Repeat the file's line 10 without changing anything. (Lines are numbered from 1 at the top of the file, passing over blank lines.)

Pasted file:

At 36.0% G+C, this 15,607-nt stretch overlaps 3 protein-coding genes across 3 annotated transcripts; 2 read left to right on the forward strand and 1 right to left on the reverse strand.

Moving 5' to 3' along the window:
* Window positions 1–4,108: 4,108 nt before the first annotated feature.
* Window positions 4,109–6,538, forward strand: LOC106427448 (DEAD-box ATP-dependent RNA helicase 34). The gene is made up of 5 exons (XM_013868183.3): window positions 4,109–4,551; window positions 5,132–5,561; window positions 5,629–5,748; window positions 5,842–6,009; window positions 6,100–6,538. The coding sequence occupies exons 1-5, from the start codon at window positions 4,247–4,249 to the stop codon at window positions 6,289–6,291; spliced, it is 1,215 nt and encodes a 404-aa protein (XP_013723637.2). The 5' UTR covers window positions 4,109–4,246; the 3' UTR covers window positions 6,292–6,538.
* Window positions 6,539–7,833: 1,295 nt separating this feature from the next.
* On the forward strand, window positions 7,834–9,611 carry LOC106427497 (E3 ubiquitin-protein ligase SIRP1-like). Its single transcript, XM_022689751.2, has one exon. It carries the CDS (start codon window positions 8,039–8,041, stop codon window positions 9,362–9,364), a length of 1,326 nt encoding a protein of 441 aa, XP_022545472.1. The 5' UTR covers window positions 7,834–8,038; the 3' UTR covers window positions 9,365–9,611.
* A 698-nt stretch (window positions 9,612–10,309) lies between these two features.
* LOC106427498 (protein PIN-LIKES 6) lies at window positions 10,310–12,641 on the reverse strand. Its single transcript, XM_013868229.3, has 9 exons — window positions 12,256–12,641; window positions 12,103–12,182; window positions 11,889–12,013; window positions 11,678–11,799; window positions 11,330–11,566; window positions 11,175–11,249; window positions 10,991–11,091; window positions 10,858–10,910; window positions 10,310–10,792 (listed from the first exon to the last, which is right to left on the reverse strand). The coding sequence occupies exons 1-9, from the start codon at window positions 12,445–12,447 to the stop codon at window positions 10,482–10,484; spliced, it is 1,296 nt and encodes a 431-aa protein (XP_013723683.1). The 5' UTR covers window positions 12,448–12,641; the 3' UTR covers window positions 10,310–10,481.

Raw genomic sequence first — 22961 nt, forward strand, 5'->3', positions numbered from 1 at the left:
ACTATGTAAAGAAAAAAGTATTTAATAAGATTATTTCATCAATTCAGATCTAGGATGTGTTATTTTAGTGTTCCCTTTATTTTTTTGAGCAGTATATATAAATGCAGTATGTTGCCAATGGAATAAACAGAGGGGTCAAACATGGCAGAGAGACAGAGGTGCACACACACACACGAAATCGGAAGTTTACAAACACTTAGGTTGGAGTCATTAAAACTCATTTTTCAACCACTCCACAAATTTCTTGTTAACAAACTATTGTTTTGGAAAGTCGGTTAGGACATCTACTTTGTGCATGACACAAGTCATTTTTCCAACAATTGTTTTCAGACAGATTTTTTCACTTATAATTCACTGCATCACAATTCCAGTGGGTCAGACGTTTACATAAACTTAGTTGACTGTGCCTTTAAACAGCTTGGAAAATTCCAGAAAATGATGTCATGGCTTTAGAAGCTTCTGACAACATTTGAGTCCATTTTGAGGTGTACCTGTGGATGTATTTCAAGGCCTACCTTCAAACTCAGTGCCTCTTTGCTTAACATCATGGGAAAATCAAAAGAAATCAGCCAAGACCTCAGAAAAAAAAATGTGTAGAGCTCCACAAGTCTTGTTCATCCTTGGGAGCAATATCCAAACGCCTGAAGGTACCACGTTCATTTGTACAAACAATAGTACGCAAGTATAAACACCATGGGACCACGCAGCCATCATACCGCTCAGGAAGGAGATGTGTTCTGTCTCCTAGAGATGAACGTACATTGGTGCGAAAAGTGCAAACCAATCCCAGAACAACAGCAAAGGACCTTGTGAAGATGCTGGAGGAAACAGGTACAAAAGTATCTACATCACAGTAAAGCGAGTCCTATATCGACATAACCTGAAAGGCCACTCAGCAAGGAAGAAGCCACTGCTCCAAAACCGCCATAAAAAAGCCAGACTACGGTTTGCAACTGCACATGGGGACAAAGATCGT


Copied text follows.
ACTATGTAAAGAAAAAAGTATTTAATAAGATTATTTCATCAATTCAGATCTAGGATGTGTTATTTTAGTGTTCCCTTTATTTTTTTGAGCAGTATATATAAATGCAGTATGTTGCCAATGGAATAAACAGAGGGGTCAAACATGGCAGAGAGACAGAGGTGCACACACACACACGAAATCGGAAGTTTACAAACACTTAGGTTGGAGTCATTAAAACTCATTTTTCAACCACTCCACAAATTTCTTGTTAACAAACTATTGTTTTGGAAAGTCGGTTAGGACATCTACTTTGTGCATGACACAAGTCATTTTTCCAACAATTGTTTTCAGACAGATTTTTTCACTTATAATTCACTGCATCACAATTCCAGTGGGTCAGACGTTTACATAAACTTAGTTGACTGTGCCTTTAAACAGCTTGGAAAATTCCAGAAAATGATGTCATGGCTTTAGAAGCTTCTGACAACATTTGAGTCCATTTTGAGGTGTACCTGTGGATGTATTTCAAGGCCTACCTTCAAACTCAGTGCCTCTTTGCTTAACATCATGGGAAAATCAAAAGAAATCAGCCAAGACCTCAGAAAAAAAAATGTGTAGAGCTCCACAAGTCTTGTTCATCCTTGGGAGCAATATCCAAACGCCTGAAGGTACCACGTTCATTTGTACAAACAATAGTACGCAAGTATAAACACCATGGGACCACGCAGCCATCATACCGCTCAGGAAGGAGATGTGTTCTGTCTCCTAGAGATGAACGTACATTGGTGCGAAAAGTGCAAACCAATCCCAGAACAACAGCAAAGGACCTTGTGAAGATGCTGGAGGAAACAGGTACAAAAGTATCTACATCACAGTAAAGCGAGTCCTATATCGACATAACCTGAAAGGCCACTCAGCAAGGAAGAAGCCACTGCTCCAAAACCGCCATAAAAAAGCCAGACTACGGTTTGCAACTGCACATGGGGACAAAGATCGT